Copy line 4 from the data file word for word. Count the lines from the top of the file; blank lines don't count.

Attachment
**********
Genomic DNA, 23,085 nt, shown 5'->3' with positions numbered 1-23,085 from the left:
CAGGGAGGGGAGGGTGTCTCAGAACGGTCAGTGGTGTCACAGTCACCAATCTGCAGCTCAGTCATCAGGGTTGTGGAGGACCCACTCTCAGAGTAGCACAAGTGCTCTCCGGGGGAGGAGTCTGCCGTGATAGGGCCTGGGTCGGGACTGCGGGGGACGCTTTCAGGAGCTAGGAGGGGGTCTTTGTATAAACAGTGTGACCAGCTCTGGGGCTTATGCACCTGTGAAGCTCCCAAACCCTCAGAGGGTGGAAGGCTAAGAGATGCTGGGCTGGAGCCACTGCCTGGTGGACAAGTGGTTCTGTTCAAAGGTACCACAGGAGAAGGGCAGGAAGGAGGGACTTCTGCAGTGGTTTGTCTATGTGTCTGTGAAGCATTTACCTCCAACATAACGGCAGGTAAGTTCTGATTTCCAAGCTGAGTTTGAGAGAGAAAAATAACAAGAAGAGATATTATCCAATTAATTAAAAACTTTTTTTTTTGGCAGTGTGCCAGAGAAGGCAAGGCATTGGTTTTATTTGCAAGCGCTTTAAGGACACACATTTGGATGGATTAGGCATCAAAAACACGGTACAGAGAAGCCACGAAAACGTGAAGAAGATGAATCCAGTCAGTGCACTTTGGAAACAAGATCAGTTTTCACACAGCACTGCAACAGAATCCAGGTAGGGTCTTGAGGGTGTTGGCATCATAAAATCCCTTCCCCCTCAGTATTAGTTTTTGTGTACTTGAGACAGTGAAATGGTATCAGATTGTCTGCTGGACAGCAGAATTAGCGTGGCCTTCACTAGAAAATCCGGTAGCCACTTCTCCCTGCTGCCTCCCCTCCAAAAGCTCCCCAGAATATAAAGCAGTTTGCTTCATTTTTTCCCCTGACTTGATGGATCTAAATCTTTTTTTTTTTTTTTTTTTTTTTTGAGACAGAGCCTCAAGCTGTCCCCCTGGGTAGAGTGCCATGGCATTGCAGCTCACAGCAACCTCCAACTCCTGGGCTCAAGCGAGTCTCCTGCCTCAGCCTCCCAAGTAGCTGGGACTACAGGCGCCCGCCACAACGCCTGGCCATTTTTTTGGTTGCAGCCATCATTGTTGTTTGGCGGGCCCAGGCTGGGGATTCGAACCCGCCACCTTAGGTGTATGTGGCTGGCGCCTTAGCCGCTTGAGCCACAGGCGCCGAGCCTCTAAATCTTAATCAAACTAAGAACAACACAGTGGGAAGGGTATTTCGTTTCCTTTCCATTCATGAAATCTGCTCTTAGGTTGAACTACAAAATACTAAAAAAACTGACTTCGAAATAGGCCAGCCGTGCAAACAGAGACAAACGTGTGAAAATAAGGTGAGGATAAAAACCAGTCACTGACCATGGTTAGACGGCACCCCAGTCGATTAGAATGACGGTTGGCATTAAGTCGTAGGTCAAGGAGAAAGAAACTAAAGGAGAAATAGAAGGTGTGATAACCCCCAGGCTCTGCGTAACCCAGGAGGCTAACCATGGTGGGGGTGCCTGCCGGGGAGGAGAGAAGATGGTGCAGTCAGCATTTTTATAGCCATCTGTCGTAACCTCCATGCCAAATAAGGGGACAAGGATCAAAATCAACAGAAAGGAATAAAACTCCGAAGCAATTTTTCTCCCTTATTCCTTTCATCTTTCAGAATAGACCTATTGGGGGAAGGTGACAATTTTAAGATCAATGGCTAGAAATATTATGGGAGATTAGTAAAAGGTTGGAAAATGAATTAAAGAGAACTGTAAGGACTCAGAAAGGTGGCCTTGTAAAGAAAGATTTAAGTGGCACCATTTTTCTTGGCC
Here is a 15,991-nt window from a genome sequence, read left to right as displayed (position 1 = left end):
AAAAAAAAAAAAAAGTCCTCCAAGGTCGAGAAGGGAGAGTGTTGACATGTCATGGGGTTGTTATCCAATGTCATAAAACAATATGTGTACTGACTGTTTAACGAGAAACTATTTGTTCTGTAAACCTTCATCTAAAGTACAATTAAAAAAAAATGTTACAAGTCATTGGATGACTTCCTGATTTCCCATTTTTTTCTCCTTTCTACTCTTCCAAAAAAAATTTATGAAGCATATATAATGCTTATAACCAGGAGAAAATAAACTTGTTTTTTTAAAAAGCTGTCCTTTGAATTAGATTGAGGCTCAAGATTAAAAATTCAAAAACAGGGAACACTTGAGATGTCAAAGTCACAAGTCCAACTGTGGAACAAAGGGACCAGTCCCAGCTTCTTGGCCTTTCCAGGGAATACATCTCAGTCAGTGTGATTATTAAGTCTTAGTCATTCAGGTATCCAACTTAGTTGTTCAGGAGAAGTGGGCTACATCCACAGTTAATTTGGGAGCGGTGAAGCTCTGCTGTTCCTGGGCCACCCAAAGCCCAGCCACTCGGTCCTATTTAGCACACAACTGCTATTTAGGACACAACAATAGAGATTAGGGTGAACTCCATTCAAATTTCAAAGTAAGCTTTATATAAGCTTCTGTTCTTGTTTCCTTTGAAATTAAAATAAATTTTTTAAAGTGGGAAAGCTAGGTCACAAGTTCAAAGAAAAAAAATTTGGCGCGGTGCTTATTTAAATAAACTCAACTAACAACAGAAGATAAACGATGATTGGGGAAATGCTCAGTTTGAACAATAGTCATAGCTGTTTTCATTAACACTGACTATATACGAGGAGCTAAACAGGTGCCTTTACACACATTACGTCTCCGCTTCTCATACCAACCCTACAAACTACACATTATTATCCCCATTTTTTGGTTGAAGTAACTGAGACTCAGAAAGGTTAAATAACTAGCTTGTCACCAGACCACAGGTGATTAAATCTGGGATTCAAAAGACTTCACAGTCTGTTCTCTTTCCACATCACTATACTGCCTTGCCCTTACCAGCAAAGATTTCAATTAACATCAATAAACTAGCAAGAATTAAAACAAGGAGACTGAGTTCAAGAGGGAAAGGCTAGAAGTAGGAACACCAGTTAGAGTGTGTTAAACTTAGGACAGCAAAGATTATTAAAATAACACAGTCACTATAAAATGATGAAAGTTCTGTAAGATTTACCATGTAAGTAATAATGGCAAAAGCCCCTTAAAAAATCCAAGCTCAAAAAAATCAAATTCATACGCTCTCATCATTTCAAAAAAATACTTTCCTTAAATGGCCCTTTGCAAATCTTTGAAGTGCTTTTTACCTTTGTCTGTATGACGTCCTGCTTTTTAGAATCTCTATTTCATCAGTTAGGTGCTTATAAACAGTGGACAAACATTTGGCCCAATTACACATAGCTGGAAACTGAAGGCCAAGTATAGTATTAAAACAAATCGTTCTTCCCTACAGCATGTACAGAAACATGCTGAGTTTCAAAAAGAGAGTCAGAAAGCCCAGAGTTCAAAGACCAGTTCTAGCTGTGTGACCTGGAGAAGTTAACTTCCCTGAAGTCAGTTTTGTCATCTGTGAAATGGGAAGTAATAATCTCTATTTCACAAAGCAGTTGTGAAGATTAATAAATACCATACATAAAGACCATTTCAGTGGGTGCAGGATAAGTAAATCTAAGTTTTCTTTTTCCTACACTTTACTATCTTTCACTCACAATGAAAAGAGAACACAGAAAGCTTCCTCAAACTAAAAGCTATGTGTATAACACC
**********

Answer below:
AAAAAAAAAAAAAAGTCCTCCAAGGTCGAGAAGGGAGAGTGTTGACATGTCATGGGGTTGTTATCCAATGTCATAAAACAATATGTGTACTGACTGTTTAACGAGAAACTATTTGTTCTGTAAACCTTCATCTAAAGTACAATTAAAAAAAAATGTTACAAGTCATTGGATGACTTCCTGATTTCCCATTTTTTTCTCCTTTCTACTCTTCCAAAAAAAATTTATGAAGCATATATAATGCTTATAACCAGGAGAAAATAAACTTGTTTTTTTAAAAAGCTGTCCTTTGAATTAGATTGAGGCTCAAGATTAAAAATTCAAAAACAGGGAACACTTGAGATGTCAAAGTCACAAGTCCAACTGTGGAACAAAGGGACCAGTCCCAGCTTCTTGGCCTTTCCAGGGAATACATCTCAGTCAGTGTGATTATTAAGTCTTAGTCATTCAGGTATCCAACTTAGTTGTTCAGGAGAAGTGGGCTACATCCACAGTTAATTTGGGAGCGGTGAAGCTCTGCTGTTCCTGGGCCACCCAAAGCCCAGCCACTCGGTCCTATTTAGCACACAACTGCTATTTAGGACACAACAATAGAGATTAGGGTGAACTCCATTCAAATTTCAAAGTAAGCTTTATATAAGCTTCTGTTCTTGTTTCCTTTGAAATTAAAATAAATTTTTTAAAGTGGGAAAGCTAGGTCACAAGTTCAAAGAAAAAAAATTTGGCGCGGTGCTTATTTAAATAAACTCAACTAACAACAGAAGATAAACGATGATTGGGGAAATGCTCAGTTTGAACAATAGTCATAGCTGTTTTCATTAACACTGACTATATACGAGGAGCTAAACAGGTGCCTTTACACACATTACGTCTCCGCTTCTCATACCAACCCTACAAACTACACATTATTATCCCCATTTTTTGGTTGAAGTAACTGAGACTCAGAAAGGTTAAATAACTAGCTTGTCACCAGACCACAGGTGATTAAATCTGGGATTCAAAAGACTTCACAGTCTGTTCTCTTTCCACATCACTATACTGCCTTGCCCTTACCAGCAAAGATTTCAATTAACATCAATAAACTAGCAAGAATTAAAACAAGGAGACTGAGTTCAAGAGGGAAAGGCTAGAAGTAGGAACACCAGTTAGAGTGTGTTAAACTTAGGACAGCAAAGATTATTAAAATAACACAGTCACTATAAAATGATGAAAGTTCTGTAAGATTTACCATGTAAGTAATAATGGCAAAAGCCCCTTAAAAAATCCAAGCTCAAAAAAATCAAATTCATACGCTCTCATCATTTCAAAAAAATACTTTCCTTAAATGGCCCTTTGCAAATCTTTGAAGTGCTTTTTACCTTTGTCTGTATGACGTCCTGCTTTTTAGAATCTCTATTTCATCAGTTAGGTGCTTATAAACAGTGGACAAACATTTGGCCCAATTACACATAGCTGGAAACTGAAGGCCAAGTATAGTATTAAAACAAATCGTTCTTCCCTACAGCATGTACAGAAACATGCTGAGTTTCAAAAAGAGAGTCAGAAAGCCCAGAGTTCAAAGACCAGTTCTAGCTGTGTGACCTGGAGAAGTTAACTTCCCTGAAGTCAGTTTTGTCATCTGTGAAATGGGAAGTAATAATCTCTATTTCACAAAGCAGTTGTGAAGATTAATAAATACCATACATAAAGACCATTTCAGTGGGTGCAGGATAAGTAAATCTAAGTTTTCTTTTTCCTACACTTTACTATCTTTCACTCACAATGAAAAGAGAACACAGAAAGCTTCCTCAAACTAAAAGCTATGTGTATAACACC